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The Gate of Desire Ajar

21 Sep

There’s a poem on the wall next to platform 10 in Glasgow Central station. posted up there to mark the relaunch of the Caledonian Sleeper service (unfortunately with sharply increased prices, meaning that I will be unlikely ever to sample its comforts). It’s by Alfred Cochrane, an English cricketer and I was rather taken by it, so I looked for it on the web, naturally, and couldn’t find it – well, not apart from a couple of references in old issues of the Oban Times.

It is called “Northward Bound”, apparently (or
“Northward Bound Once Again”), and it beautifully sums up the call of the Highlands, which even the least energetic among us (i.e. me) feel the power of. It has a rather poignant, bittersweet beginning, but works its way up to a much more uplifting ending.

I think it deserves to be more widely known, so as it’s not online, I’m going to put it there. (Don’t worry, it’s out of copyright – just.)

And in case you have difficulty reading from the photos, or you’re using text-to-speech, here’s the full text:

Does your heart still beat with the old excitement
As you wait where the Scotch expresses are?
Does it answer still to the old indictment
Of a fond delight in a sleeping car,
As it did when the rush through the autumn night
Meant the gate of desire ajar?

Or has the enchanting task grown tougher?
Has the arrow beyond you flown?
The hill that was once rough enough grown roughter,
The steepest climb you’ve ever known?
For the forest abhors a veteran duffer,
Sorely beaten and blown.

Ah, the years, the years, they are rusty and mothy;
The flesh it is weak, that once was strong.
But the brown burn over the stone falls frothy;
The music it sings is a siren song
And the pony’ll take you as far as the bothy,
And that’ll help you along.

See! From the tops the mist is stealing!
Out with the stalking glass for a spy!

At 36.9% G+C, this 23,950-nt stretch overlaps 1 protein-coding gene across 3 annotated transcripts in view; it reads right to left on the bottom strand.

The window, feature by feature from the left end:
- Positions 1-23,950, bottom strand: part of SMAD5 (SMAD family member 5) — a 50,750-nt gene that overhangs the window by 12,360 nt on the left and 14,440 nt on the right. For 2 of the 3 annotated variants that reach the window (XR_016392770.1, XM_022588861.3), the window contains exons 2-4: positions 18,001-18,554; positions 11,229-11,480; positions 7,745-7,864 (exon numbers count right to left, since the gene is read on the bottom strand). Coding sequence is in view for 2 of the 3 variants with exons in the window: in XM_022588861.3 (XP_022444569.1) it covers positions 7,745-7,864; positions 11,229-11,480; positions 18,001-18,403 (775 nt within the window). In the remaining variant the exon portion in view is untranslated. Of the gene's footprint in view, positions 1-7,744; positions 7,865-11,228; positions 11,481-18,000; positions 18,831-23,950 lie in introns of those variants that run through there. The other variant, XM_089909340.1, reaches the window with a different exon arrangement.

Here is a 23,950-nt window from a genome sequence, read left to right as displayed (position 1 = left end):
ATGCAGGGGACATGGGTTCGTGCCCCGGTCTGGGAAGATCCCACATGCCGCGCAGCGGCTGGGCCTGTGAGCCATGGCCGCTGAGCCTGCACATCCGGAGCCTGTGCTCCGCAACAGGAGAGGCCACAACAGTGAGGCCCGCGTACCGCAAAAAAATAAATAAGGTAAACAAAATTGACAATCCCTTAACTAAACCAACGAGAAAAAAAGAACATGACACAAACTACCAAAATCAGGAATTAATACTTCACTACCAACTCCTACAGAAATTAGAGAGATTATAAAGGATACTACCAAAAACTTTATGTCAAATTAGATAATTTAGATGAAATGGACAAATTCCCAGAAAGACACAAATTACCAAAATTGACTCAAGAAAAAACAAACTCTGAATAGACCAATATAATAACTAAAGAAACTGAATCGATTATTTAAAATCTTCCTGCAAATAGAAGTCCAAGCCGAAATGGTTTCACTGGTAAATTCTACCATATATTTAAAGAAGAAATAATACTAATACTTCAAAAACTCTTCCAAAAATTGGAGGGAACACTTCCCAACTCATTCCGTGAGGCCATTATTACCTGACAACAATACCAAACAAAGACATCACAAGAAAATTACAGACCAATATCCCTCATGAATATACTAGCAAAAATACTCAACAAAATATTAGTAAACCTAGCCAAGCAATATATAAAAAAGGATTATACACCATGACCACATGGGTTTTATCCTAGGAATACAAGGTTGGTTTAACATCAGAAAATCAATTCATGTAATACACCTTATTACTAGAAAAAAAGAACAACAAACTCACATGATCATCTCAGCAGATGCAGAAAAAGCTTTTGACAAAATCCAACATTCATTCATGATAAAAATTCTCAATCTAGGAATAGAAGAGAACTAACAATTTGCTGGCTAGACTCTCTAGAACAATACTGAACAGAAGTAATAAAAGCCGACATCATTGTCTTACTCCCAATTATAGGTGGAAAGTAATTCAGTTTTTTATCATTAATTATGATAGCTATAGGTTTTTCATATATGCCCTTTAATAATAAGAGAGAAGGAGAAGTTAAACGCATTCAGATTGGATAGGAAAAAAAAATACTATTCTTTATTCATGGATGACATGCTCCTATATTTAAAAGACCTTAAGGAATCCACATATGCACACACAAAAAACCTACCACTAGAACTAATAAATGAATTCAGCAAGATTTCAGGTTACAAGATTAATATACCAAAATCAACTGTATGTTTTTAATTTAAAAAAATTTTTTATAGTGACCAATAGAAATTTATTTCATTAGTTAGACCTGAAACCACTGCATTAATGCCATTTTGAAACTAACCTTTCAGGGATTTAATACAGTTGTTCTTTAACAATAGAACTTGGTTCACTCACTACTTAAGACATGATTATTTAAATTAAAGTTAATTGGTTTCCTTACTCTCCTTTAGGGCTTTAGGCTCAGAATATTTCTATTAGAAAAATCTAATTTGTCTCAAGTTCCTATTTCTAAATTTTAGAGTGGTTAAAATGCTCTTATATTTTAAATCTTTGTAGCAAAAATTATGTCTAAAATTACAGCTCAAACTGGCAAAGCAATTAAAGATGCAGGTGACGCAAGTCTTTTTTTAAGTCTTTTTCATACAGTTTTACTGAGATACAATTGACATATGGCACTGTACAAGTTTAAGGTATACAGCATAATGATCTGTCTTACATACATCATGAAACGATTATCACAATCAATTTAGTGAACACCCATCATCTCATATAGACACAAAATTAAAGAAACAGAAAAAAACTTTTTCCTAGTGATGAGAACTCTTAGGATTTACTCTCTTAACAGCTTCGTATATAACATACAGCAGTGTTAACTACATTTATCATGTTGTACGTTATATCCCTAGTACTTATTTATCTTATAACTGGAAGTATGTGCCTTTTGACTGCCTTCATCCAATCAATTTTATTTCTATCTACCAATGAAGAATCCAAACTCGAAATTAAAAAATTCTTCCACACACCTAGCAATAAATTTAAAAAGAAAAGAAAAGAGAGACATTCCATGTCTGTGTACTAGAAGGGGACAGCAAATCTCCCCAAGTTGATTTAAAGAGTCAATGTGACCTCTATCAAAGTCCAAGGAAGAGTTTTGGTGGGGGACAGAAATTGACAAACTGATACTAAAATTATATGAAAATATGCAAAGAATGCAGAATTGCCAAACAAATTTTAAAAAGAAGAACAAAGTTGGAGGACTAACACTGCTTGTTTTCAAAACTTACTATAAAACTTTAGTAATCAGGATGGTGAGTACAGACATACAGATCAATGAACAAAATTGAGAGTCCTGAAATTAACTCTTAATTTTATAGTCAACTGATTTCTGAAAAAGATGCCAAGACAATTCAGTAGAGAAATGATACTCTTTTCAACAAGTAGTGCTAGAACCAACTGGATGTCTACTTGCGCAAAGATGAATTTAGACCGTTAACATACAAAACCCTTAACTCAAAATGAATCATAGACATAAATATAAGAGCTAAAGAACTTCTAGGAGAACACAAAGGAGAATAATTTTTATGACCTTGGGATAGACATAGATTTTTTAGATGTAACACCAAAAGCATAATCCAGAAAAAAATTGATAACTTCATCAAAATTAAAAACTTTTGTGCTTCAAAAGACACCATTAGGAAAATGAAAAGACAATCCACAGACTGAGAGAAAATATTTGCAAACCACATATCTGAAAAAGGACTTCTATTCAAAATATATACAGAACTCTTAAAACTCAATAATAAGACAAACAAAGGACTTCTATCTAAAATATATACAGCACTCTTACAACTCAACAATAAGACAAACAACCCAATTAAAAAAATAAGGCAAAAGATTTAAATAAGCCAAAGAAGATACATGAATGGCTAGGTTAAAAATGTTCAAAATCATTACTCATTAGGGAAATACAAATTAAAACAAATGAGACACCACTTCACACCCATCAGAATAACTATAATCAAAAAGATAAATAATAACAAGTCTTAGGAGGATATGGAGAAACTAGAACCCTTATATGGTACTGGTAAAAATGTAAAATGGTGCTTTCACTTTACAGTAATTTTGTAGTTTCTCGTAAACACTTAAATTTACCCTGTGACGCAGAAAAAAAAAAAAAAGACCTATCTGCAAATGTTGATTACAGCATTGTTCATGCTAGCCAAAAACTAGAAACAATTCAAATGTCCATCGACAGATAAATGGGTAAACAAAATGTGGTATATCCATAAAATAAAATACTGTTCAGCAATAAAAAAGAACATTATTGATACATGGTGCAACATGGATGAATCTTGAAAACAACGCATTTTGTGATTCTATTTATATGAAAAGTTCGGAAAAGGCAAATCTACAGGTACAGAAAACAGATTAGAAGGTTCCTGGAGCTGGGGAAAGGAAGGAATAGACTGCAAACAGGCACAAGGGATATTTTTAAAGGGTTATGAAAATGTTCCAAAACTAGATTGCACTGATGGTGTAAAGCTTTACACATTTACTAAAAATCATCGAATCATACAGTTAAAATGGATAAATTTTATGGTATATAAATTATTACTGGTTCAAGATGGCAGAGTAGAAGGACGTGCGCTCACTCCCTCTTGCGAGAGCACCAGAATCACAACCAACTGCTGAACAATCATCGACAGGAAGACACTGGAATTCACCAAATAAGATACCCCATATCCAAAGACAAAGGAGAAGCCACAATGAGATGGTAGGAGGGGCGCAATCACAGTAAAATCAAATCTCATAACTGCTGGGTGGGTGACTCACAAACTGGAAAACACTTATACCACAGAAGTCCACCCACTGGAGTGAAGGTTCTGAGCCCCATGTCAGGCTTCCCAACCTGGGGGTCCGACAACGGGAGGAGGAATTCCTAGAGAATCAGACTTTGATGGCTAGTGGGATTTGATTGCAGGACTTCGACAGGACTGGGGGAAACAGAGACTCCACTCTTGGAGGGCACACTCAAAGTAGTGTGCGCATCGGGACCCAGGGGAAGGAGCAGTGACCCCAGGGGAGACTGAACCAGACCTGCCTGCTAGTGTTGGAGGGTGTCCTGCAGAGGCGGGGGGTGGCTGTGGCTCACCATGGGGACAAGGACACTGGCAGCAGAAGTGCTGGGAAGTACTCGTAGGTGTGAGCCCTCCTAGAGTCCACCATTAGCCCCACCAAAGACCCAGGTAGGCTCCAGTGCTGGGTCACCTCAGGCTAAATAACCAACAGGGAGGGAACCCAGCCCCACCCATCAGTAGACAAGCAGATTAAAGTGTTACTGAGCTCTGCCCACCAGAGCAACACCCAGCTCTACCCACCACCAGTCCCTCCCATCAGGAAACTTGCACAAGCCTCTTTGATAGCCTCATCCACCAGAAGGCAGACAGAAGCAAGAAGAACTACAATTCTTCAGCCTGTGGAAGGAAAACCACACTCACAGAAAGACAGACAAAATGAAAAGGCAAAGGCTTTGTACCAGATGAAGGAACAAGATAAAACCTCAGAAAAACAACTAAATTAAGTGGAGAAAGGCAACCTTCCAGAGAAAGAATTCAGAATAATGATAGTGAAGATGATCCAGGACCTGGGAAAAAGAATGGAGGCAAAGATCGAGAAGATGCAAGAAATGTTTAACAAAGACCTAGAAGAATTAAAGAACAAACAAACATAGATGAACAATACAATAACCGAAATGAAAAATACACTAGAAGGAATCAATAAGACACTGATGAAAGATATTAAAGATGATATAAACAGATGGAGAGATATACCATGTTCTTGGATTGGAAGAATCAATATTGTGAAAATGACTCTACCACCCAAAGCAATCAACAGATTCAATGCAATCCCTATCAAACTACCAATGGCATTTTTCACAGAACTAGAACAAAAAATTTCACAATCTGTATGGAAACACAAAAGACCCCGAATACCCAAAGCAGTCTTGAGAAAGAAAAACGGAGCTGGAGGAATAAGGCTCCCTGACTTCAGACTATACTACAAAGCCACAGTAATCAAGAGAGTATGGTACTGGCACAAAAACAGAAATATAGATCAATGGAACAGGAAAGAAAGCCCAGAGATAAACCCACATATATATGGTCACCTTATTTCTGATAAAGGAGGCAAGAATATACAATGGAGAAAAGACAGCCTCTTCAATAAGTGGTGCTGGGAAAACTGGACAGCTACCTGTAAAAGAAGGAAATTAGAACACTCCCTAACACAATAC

Round Craig an Eran an eagle is wheeling,
Black on the blue September sky.
A fig for the years! Why, youth and healing
At the end of your journey lie.

Alfred Cochrane

An Albanian Summer

23 Jul

I’m on holiday this month, but as a self-employed writer it’s very much a busman’s holiday, of course. I’ve been researching an article on Albanian vineyards, working on part two of The Sarcophagus Scroll (called Daughters of Fire, since you asked), and editing a booklet called How to Get Published, which will be available free to newsletter subscribers in September.

But I have also found time to have fun and enjoy the beauty of Albania (as if touring vineyards wasn’t fun!). So here’s a nice photo post for you.

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Beautiful Bute

7 Feb

I’m just back from what my sister called my “overseas tour” – speaking to a literary society on the Isle of Bute. Continue reading

The Story of Robin Hood in Pictures

21 Nov

When I was preparing my new book, Why Everything You Know about Robin Hood Is Wrong for publication, I initially intended to have an accompanying image in each chapter. I ditched the idea, mostly because it would make the book to expensive (always thinking of you, my dear readers) but I thought you might like to see them anyway.

So in this blog you will see the pictures that would have been in the colour edition of the book, in order, along with their original captions. They may not make total sense out of context. To fill in the blanks, you will have to read my book – which is released tomorrow! (22nd November 2018, that is.)

(By the way, most of the images in this post are licensed for resuse, but not all. Check the caption for the origin if you plan to reuse them.)
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The Beauty of Tunisa

24 Oct

A lovely photo post, and a good reason for posting it: at the start of the month I was visiting a friend in Tunisia – a new country for me, and a whole new continent, as I had never been to Africa.

I can’t say I fell for Tunisia the way I did for Albania and, to a lesser extent, Greece, but it was fun, and had some beautiful sights. And the Roman ruins! Oh my word! I’ve never seen such well-preserved Roman buildings. And there was even pre-Roman stuff! So from that point of view, I was in my element, even if my Arabic is a little less polished than my Latin 😉